Circulating MACC1 transcripts in colorectal cancer patient plasma predict metastasis and prognosis


  • U. Stein
  • S. Burock
  • P. Herrmann
  • I. Wendler
  • M. Niederstrasser
  • K.D. Wernecke
  • P.M. Schlag


  • PLoS ONE


  • PLoS ONE 7 (11): e49249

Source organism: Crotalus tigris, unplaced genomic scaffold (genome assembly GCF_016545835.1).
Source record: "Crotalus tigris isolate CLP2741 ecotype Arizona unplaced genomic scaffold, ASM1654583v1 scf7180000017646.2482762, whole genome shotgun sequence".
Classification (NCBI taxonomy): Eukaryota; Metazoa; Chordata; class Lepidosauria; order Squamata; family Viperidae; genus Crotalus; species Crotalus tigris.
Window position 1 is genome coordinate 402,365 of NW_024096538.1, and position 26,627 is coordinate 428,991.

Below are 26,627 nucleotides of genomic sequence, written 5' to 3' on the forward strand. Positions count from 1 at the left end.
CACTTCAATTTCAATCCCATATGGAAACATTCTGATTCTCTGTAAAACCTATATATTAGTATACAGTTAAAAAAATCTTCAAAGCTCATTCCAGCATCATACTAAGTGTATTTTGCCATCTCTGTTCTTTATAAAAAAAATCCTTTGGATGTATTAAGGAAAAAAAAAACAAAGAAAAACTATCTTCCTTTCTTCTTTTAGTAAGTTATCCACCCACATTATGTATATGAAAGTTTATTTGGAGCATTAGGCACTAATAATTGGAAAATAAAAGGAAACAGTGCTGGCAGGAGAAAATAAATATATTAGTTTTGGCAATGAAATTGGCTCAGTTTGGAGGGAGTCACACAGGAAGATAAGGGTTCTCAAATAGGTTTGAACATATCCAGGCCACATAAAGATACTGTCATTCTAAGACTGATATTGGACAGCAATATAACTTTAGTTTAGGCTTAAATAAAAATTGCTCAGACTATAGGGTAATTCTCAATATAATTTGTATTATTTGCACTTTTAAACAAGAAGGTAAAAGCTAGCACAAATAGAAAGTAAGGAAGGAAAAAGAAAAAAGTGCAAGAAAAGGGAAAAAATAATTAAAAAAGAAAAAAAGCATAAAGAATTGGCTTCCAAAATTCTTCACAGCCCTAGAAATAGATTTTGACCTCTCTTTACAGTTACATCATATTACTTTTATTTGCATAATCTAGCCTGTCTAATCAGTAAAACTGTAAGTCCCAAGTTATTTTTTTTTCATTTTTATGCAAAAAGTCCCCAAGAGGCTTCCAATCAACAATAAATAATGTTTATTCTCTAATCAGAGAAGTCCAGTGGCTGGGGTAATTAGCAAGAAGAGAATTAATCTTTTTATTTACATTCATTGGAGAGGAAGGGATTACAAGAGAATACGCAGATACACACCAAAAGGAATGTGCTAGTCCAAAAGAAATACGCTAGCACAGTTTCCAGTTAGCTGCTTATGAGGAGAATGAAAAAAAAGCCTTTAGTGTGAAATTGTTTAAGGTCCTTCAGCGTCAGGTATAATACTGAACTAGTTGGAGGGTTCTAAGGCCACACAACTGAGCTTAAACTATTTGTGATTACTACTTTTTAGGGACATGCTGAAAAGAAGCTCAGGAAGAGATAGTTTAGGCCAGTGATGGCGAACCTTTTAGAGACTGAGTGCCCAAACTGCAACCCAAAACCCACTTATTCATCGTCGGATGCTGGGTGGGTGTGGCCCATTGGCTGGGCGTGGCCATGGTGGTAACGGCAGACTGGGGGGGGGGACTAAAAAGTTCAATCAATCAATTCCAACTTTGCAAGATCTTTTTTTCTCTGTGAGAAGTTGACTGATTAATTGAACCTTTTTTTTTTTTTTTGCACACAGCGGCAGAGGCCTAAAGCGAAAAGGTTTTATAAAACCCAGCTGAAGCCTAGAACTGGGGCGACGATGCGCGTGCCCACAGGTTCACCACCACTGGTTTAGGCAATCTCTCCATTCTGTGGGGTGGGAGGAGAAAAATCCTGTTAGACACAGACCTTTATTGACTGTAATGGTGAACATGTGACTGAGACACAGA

• BACKGROUND: Metastasis is the most frequent cause of treatment failure and death in colorectal cancer. Early detection of tumors and metastases is crucial for improving treatment strategies and patient outcome. Development of reliable biomarkers and simple tests routinely applicable in the clinic for detection, prognostication, and therapy monitoring is of special interest. We recently identified the novel gene Metastasis-Associated in Colon Cancer 1 (MACC1), a key regulator of the HGF/Met-pathway. MACC1 is a strong prognostic biomarker for colon cancer metastasis and allows identification of high-risk subjects in early stages, when determined in patients' primary tumors. To overcome the limitation of a restricted number of molecular analyses in tumor tissue, the establishment of a non-invasive blood test for early identification of high-risk cancer patients, for monitoring disease course and therapy response is strongly needed. METHODOLOGY/PRINCIPAL FINDINGS: For the first time, we describe a non-invasive assay for quantification of circulating MACC1 transcripts in blood of more than 300 colorectal cancer patients. MACC1 transcript levels are increased in all disease stages of the cancer patients compared to tumor-free volunteers. Highest MACC1 levels were determined in individuals with metastases (all P<0.05). Importantly, high MACC1 levels correlate with unfavorable survival (P<.0001). Combining MACC1 with circulating transcripts of the metastasis gene S100A4, a transcriptional target of the Wnt/beta-catenin-pathway, improves survival prediction for newly diagnosed cancer patients. CONCLUSION/SIGNIFICANCE: This blood-based assay for circulating MACC1 transcripts, which can be quantitated on a routine basis, is clinically applicable for diagnosis, prognosis, and therapeutic monitoring of cancer patients. Here we demonstrate the diagnostic and prognostic value of circulating MACC1 transcripts in patient plasma for metastasis and survival. Since MACC1 represents a promising target for anti-metastatic therapies, circulating MACC1 transcripts may prove to be an ideal read-out for monitoring therapeutic response of future interventions targeting MACC1-induced metastasis in cancer patients.